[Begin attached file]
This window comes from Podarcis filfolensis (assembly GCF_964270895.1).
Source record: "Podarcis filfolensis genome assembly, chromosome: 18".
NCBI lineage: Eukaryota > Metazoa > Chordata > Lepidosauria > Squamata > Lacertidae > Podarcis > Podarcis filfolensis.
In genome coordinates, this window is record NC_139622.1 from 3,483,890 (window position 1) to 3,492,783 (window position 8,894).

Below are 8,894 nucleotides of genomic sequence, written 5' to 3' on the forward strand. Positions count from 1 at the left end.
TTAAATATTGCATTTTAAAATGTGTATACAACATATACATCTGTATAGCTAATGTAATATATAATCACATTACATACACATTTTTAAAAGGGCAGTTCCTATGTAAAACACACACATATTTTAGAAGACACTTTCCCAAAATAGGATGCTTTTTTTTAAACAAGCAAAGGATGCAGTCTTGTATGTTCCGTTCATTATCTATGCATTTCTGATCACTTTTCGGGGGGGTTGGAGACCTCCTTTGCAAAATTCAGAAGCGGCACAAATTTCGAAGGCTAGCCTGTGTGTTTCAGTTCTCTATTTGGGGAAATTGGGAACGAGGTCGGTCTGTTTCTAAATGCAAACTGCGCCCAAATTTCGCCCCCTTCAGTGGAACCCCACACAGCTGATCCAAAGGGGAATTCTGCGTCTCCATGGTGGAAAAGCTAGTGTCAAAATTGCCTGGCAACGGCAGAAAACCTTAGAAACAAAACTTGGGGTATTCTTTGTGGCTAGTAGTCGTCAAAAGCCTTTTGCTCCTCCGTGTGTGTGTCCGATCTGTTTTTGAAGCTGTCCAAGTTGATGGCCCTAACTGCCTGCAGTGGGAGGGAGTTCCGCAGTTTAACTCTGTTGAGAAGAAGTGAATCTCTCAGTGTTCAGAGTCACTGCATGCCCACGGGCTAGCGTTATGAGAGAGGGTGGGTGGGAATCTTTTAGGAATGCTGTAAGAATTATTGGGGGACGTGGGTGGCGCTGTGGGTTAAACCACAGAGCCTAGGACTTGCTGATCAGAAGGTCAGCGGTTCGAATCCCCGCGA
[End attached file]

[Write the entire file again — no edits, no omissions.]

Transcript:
This window comes from Podarcis filfolensis (assembly GCF_964270895.1).
Source record: "Podarcis filfolensis genome assembly, chromosome: 18".
NCBI lineage: Eukaryota > Metazoa > Chordata > Lepidosauria > Squamata > Lacertidae > Podarcis > Podarcis filfolensis.
In genome coordinates, this window is record NC_139622.1 from 3,483,890 (window position 1) to 3,492,783 (window position 8,894).

Below are 8,894 nucleotides of genomic sequence, written 5' to 3' on the forward strand. Positions count from 1 at the left end.
TTAAATATTGCATTTTAAAATGTGTATACAACATATACATCTGTATAGCTAATGTAATATATAATCACATTACATACACATTTTTAAAAGGGCAGTTCCTATGTAAAACACACACATATTTTAGAAGACACTTTCCCAAAATAGGATGCTTTTTTTTAAACAAGCAAAGGATGCAGTCTTGTATGTTCCGTTCATTATCTATGCATTTCTGATCACTTTTCGGGGGGGTTGGAGACCTCCTTTGCAAAATTCAGAAGCGGCACAAATTTCGAAGGCTAGCCTGTGTGTTTCAGTTCTCTATTTGGGGAAATTGGGAACGAGGTCGGTCTGTTTCTAAATGCAAACTGCGCCCAAATTTCGCCCCCTTCAGTGGAACCCCACACAGCTGATCCAAAGGGGAATTCTGCGTCTCCATGGTGGAAAAGCTAGTGTCAAAATTGCCTGGCAACGGCAGAAAACCTTAGAAACAAAACTTGGGGTATTCTTTGTGGCTAGTAGTCGTCAAAAGCCTTTTGCTCCTCCGTGTGTGTGTCCGATCTGTTTTTGAAGCTGTCCAAGTTGATGGCCCTAACTGCCTGCAGTGGGAGGGAGTTCCGCAGTTTAACTCTGTTGAGAAGAAGTGAATCTCTCAGTGTTCAGAGTCACTGCATGCCCACGGGCTAGCGTTATGAGAGAGGGTGGGTGGGAATCTTTTAGGAATGCTGTAAGAATTATTGGGGGACGTGGGTGGCGCTGTGGGTTAAACCACAGAGCCTAGGACTTGCTGATCAGAAGGTCAGCGGTTCGAATCCCCGCGA